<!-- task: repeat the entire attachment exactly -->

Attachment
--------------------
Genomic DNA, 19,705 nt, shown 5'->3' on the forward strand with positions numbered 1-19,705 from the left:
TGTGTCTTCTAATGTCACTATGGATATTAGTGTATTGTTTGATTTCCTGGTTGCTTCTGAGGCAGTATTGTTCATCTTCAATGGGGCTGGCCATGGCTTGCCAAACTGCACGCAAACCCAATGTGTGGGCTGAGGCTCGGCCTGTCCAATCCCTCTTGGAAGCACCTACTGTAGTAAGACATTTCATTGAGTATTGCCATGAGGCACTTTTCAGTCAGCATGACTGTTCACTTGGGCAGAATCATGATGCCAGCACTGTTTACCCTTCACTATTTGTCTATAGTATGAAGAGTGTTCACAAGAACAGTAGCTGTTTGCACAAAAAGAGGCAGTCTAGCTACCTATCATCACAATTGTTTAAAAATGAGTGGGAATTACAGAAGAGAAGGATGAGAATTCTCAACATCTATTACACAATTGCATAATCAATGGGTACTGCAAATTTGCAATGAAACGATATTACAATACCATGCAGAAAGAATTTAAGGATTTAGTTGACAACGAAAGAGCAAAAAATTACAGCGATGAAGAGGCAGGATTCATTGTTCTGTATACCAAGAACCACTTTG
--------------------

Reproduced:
Genomic DNA, 19,705 nt, shown 5'->3' on the forward strand with positions numbered 1-19,705 from the left:
TGTGTCTTCTAATGTCACTATGGATATTAGTGTATTGTTTGATTTCCTGGTTGCTTCTGAGGCAGTATTGTTCATCTTCAATGGGGCTGGCCATGGCTTGCCAAACTGCACGCAAACCCAATGTGTGGGCTGAGGCTCGGCCTGTCCAATCCCTCTTGGAAGCACCTACTGTAGTAAGACATTTCATTGAGTATTGCCATGAGGCACTTTTCAGTCAGCATGACTGTTCACTTGGGCAGAATCATGATGCCAGCACTGTTTACCCTTCACTATTTGTCTATAGTATGAAGAGTGTTCACAAGAACAGTAGCTGTTTGCACAAAAAGAGGCAGTCTAGCTACCTATCATCACAATTGTTTAAAAATGAGTGGGAATTACAGAAGAGAAGGATGAGAATTCTCAACATCTATTACACAATTGCATAATCAATGGGTACTGCAAATTTGCAATGAAACGATATTACAATACCATGCAGAAAGAATTTAAGGATTTAGTTGACAACGAAAGAGCAAAAAATTACAGCGATGAAGAGGCAGGATTCATTGTTCTGTATACCAAGAACCACTTTG